Building a modern data platform – exploiting the cloud

No modern data platform would be complete if we didn’t talk about the use of public cloud. Public cloud can play a very important part in building a modern data platform and provide us with capabilities we couldn’t get any other way.

In this part of our series we look at the benefits of public cloud, the challenges of adoption and how to overcome them and ensure we can embrace cloud as part of our platform.

Why is public cloud useful for our data?

If we look at the challenges normally associated with traditional approaches to data storage, scale, flexibility, data movement, commercials, then it quickly becomes clear how cloud can be valuable.

While these challenges are common in traditional approaches, these are the areas were public cloud is strongest. It gives us scale that is almost infinite, a consumption model were we pay for what we need as we need it and of course flexibility, the ability to take our data and do interesting things with it once it’s within the public cloud. From analytics and AI to the more mundane backup and DR, flexbility is one of the most compelling reasons for considering public cloud at all.

While the benefits are clear, why are more organisations not falling over themselves to move to cloud?

What’s it lacking?

It’s not about what public cloud can do, it is more about what it doesn’t that tends to stop organisations wholeheartedly embracing it when it comes to data assets.

As we’ve worked through the different areas of building a modern data platform our approach to data is about more than storage, it’s insight, protection, availability, security, privacy and these are things not normally associated with native cloud storage and we don’t want our move to cloud to mean we lose all of those capabilities or have to implement and learn a new set of tools to deliver them.

Of course there is also the “data gravity” problem, we can’t have our cloud based data siloed away from the rest of our platform, it has to be part of it, we need to be able to move data in to the cloud, out again, between cloud providers, all while retaining enterprise control and management.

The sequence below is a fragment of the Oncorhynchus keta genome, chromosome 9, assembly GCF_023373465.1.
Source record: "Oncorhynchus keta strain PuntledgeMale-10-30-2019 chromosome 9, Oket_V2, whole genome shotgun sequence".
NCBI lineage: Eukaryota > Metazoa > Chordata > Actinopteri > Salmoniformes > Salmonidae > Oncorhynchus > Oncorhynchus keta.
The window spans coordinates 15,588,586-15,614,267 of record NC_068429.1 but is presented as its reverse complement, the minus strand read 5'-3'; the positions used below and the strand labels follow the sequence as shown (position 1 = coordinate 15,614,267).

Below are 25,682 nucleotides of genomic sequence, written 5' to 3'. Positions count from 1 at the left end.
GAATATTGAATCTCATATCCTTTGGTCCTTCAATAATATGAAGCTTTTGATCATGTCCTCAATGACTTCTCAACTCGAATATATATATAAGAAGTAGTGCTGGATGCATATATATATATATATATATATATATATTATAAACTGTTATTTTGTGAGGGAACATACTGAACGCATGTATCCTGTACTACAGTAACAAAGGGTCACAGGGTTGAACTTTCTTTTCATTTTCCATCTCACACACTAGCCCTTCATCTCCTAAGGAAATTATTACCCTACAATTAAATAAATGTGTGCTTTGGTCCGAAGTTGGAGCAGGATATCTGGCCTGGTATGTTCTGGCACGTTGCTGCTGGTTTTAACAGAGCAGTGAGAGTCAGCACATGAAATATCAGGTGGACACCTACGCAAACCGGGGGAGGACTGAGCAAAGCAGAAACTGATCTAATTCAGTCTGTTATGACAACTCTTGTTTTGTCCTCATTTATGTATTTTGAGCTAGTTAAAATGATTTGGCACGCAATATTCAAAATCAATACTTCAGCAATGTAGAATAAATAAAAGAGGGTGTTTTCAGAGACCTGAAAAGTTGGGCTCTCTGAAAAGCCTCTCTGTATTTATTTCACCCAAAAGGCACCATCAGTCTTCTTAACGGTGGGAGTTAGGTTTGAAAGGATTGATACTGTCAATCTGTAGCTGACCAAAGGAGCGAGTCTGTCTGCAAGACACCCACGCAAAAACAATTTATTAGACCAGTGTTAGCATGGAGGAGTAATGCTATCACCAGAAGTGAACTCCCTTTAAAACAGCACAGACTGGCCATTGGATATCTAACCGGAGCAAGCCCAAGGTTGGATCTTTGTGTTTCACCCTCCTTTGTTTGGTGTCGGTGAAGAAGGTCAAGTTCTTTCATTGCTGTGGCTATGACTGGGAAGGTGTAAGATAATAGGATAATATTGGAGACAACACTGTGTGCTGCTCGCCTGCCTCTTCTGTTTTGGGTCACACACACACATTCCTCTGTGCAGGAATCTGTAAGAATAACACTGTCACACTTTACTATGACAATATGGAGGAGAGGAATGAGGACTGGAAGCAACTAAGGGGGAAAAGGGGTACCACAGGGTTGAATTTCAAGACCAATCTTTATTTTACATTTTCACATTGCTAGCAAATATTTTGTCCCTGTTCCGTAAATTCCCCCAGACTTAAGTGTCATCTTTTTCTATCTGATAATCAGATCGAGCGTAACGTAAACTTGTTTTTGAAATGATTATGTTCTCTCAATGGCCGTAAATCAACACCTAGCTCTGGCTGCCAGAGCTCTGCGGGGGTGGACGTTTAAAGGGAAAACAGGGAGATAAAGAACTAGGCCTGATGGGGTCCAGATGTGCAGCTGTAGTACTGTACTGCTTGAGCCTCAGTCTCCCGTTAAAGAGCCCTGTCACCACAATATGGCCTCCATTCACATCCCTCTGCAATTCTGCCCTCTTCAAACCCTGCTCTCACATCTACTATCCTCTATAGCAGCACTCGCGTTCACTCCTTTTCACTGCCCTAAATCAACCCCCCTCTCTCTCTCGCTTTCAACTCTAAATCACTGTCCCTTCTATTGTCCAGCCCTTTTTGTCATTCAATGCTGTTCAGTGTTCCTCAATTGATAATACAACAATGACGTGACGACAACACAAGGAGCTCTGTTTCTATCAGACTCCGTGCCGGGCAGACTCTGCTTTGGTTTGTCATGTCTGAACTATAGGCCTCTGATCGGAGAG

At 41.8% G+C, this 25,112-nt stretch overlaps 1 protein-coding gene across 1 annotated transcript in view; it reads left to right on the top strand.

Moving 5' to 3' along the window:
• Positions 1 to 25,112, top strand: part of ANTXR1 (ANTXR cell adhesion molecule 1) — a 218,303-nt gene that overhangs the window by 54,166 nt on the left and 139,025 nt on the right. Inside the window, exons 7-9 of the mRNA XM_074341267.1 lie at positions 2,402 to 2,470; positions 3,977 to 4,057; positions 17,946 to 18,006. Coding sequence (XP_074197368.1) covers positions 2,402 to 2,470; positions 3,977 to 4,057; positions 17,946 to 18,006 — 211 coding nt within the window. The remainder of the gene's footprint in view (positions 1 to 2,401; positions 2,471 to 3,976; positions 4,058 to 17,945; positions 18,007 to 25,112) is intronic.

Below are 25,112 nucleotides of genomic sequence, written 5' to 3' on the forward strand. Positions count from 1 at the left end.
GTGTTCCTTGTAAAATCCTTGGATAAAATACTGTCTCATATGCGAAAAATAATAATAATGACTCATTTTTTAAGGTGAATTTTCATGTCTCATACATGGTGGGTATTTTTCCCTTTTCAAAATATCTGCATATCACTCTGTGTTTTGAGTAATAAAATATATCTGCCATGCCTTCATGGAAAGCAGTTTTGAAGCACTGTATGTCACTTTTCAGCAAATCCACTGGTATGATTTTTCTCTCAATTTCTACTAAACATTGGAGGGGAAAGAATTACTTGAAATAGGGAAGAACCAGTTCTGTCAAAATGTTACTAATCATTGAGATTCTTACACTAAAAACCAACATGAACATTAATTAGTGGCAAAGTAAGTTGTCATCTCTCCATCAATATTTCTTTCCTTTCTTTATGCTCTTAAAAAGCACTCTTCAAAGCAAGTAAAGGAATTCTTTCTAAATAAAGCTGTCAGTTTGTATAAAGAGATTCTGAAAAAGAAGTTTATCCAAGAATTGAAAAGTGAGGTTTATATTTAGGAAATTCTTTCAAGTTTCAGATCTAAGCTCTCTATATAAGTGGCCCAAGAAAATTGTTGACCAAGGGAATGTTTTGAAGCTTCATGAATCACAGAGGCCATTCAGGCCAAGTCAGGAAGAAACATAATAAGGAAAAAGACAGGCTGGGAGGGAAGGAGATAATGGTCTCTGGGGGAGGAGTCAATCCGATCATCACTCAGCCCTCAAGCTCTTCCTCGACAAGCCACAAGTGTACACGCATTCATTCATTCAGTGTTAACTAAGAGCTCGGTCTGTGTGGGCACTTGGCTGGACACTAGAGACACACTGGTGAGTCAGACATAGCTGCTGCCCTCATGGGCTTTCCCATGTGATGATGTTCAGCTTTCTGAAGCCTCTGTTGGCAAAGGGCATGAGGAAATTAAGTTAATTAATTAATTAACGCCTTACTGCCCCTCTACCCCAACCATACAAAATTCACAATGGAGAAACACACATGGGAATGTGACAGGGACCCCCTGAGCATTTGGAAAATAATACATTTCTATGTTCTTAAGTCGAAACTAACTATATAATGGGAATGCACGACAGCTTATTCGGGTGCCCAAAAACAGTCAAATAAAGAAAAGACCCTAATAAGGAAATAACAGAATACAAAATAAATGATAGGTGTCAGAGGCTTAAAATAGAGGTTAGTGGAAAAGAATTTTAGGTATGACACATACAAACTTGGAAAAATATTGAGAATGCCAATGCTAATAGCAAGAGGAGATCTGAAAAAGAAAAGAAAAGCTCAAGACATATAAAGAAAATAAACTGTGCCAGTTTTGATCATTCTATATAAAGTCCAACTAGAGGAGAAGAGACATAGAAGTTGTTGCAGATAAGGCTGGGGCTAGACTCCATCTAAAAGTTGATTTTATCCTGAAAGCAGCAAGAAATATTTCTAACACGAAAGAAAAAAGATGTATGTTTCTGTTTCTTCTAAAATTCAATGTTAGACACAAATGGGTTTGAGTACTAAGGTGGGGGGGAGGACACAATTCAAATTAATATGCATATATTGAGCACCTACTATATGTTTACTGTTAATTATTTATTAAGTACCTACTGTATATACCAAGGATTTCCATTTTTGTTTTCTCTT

So how do we overcome these challenges?

How to make the cloud feel like the enterprise?

When it comes to the modern data platforms, NetApp have developed into an ideal partner for helping to integrate public cloud storage. If we look back at part one of this series (Building a modern data platform-the storage) we discussed NetApp’s data services which are built into their ONTAP operating system making it the cornerstone of their data fabric strategy. What makes ONTAP that cornerstone is, as a piece of software, the ability for it to be installed anywhere, which today also means public cloud.

Taking ONTAP and its data services into the cloud provides us with massive advantages, it allows us to deliver enterprise storage efficiencies, performance guarantees and the ability to use the enterprise tools we have made a key part of our platform with our cloud based data as well.

NetApp has two ways to deploy ONTAP into public cloud. It can be installed as Cloud Volumes ONTAP, a full ONTAP deployment on top of native cloud storage, providing all of the same enterprise data services we have on-prem and extend them into the cloud and seamlessly integrate them with our on-prem data stores.

An alternative and even more straightforward approach, is having ONTAP delivered as a native service, no ONTAP deployment or experience necessary. You order your service enter a size, performance characteristics and away you go, with no concern at all with underlying infrastructure, how it works and how it’s managed. You are provided with enterprise class storage with data protection, storage efficiencies and performance service levels previously unheard of in native cloud storage, in seconds.

It’s not a Strategy without integration

While adding enterprise capabilities are great, the idea of a modern data platform relies on having our data in the location we need it, when we need it while maintaining management and control. This is where the use of NetApp’s technology provides real advantage. The use of ONTAP as a consistent endpoint provides the platform for integration, allowing us to use the same tools, policies and procedures at the core of our data platform and extend this to our data in the public cloud.

NetApp’s SnapMirror provides us with a data movement engine so we can simply move data in and out of and between clouds. Replicating data in this way means that while our on-prem version can be the authoritative copy, it doesn’t have to be the only one, replicating a copy of our data to a location for a one off task, which once completed can then be destroyed, is a powerful capability and an important element of simplifying the extension of our platform into the cloud.

Summary

Throughout this series we have asked the question “do we have to use technology X to deliver this service?” the reality is of course no, but NetApp are a key element of our modern data platforms because of this cloud integration capability, the option to provide consistent data services across multiple locations is extremely powerful allowing us to take advantage of cloud while maintaining our enterprise controls.

While I’ve not seen any other data services provider coming close to what NetApp are doing in this space, the important thing in your design strategy, if it is to include public cloud, is ensure you have appropriate access to data services, integration, management and control, it’s crucial that you don’t put data at risk or diminish the capabilities of your data platform by using cloud.